Looking for a few suggestions on where to get a nice long weekend adventure? If so, you're in luck, as National Geographic has compiled just such a list. But this one is quite extensive, offering 39 different places in the U.S. to make a quick getaway, but still enjoy a surprisingly great outdoor adventure too.

Now, lest you think this is one of those quick and dirty  lists that is vague in its description of the place, each of the locations is given a solid introduction and shares inside tips from an expert on that particular place. You'll learn where to hike, bike, climb, ski, and paddle, as well as where to eat, drink, and stay too. You'll also learn about the favorite spots for the locals as well, most of which aren't well known to visitors. All in all, the individual posts for each destination are filled with useful info to help you to decide just where you want to go, and what to do when you get there.

So what are some of the places that earn a nod? The list begins with Salida, Colorado, expands to Hood River Oregon and Lake Placid, New York, before spreading out across the U.S. to other places like Ely, Minnesota and Whitefish, Montana. Of course, the list is populated with plenty of destinations you've heard of, but it is also long enough to slip in some new ones that you probably haven't encountered before too. And whether you like to play in the snow, desert, mountains, or on the water, you'll find something here to draw you in.

As 2016 grinds to an end, and the holidays draw ever nearer, most of us probably don't have a lot of free weekends at the moment. But, 2017 is just around the corner and after the New Year comes and goes, I'm sure we'll all be looking for an escape. Check out the full list here and start planning.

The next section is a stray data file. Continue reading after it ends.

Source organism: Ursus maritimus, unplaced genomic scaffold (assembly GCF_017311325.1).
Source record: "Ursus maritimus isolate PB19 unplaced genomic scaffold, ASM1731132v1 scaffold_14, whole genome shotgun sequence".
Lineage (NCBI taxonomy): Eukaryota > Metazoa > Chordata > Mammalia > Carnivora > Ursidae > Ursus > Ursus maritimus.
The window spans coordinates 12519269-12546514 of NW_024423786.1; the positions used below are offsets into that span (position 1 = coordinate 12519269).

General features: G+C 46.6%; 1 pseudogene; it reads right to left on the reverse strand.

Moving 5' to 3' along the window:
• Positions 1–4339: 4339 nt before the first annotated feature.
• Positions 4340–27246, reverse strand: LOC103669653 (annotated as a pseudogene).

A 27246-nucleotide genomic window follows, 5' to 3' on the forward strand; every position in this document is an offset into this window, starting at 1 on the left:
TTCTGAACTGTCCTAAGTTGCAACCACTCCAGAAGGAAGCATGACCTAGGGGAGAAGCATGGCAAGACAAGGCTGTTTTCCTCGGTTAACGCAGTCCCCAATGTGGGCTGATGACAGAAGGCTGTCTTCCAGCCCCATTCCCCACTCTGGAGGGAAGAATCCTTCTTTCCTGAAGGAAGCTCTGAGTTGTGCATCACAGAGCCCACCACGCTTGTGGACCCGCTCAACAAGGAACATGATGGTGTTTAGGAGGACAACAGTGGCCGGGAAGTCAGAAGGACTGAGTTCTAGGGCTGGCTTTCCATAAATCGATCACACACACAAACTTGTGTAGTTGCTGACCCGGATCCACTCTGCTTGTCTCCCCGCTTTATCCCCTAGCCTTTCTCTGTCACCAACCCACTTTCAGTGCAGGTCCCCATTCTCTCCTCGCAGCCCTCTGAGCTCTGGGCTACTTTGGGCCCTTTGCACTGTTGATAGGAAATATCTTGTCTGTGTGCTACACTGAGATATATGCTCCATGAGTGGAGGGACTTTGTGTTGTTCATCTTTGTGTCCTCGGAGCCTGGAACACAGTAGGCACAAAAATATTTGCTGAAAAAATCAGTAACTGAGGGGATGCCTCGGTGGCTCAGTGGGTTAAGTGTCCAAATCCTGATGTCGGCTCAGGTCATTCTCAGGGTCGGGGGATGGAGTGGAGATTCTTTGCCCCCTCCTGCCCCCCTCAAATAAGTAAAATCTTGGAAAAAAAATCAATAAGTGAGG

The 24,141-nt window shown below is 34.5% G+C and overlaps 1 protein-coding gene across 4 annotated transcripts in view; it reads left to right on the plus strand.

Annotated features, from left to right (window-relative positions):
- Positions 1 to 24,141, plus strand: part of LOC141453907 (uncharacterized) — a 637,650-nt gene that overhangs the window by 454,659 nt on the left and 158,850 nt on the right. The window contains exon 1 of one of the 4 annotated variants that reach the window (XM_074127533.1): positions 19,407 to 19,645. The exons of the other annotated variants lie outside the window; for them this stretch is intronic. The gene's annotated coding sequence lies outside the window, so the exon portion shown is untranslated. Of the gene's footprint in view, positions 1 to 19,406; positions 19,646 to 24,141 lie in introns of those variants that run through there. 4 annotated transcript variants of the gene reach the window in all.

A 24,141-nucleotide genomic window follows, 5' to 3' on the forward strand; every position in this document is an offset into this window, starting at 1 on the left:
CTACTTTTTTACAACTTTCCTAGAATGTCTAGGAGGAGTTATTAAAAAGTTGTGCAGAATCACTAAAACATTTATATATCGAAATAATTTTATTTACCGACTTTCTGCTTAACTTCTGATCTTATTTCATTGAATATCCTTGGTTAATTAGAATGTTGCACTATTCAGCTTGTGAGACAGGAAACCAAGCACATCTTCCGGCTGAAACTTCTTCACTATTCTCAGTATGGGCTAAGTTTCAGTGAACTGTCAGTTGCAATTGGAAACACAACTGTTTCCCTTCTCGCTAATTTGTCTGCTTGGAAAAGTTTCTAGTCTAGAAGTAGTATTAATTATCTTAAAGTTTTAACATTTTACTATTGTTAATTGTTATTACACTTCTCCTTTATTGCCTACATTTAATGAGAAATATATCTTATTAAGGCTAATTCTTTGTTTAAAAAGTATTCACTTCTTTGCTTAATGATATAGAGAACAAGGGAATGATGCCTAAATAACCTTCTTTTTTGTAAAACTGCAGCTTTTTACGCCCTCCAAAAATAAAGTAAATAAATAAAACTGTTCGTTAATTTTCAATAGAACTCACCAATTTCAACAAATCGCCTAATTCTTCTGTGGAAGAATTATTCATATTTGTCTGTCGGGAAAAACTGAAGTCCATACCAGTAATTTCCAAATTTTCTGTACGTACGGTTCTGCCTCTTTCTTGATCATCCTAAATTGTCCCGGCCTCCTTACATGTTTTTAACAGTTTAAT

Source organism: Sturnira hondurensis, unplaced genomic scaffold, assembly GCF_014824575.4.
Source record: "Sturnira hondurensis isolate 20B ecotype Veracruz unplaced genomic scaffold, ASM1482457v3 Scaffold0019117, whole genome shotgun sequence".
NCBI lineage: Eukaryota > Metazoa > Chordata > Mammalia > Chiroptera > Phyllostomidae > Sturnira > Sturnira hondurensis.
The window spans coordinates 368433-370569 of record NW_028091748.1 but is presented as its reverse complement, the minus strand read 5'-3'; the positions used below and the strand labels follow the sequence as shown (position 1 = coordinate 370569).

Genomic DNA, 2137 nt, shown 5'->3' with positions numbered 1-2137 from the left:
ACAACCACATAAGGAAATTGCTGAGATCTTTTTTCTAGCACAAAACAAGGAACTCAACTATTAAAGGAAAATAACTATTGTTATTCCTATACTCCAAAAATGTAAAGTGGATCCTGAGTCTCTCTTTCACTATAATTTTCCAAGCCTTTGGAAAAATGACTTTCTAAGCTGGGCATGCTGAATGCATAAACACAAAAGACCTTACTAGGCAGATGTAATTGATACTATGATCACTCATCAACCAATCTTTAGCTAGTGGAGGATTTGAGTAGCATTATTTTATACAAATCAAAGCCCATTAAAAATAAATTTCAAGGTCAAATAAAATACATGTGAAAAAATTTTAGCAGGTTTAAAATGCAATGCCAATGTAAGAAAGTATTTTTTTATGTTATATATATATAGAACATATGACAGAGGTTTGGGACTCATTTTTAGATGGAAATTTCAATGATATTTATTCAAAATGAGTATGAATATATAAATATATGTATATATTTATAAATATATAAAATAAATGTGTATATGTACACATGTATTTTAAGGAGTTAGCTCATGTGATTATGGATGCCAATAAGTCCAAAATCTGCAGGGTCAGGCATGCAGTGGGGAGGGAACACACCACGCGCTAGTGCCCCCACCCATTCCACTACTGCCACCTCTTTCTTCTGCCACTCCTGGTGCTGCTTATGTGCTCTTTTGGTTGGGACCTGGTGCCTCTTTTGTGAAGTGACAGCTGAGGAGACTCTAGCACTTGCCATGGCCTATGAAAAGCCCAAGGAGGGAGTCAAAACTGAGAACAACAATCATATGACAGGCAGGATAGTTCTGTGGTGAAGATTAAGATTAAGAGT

Gear Closet: Mountain Hardwear's 32 Degree Insulated Hooded Jacket

It's no secret that Mountain Hardwear has long been one of my favorite outdoor brands. I've always appreciated their no-nonsense approach to making great gear for use in some of the most extreme environments on the planet, and over the year's I've come to rely on the company's commitment to quality and performance. But, as the company grew and found more mainstream success, it also seemed to lose some of its focus. Its products were never out-right bad, but they for a time Mountain Hardwear was no longer delivering top-notch, cutting edge products that we'd all grown accustomed to seeing from them. By their own admission, the company got a bit complacent, which is not something that sits well with its core customers.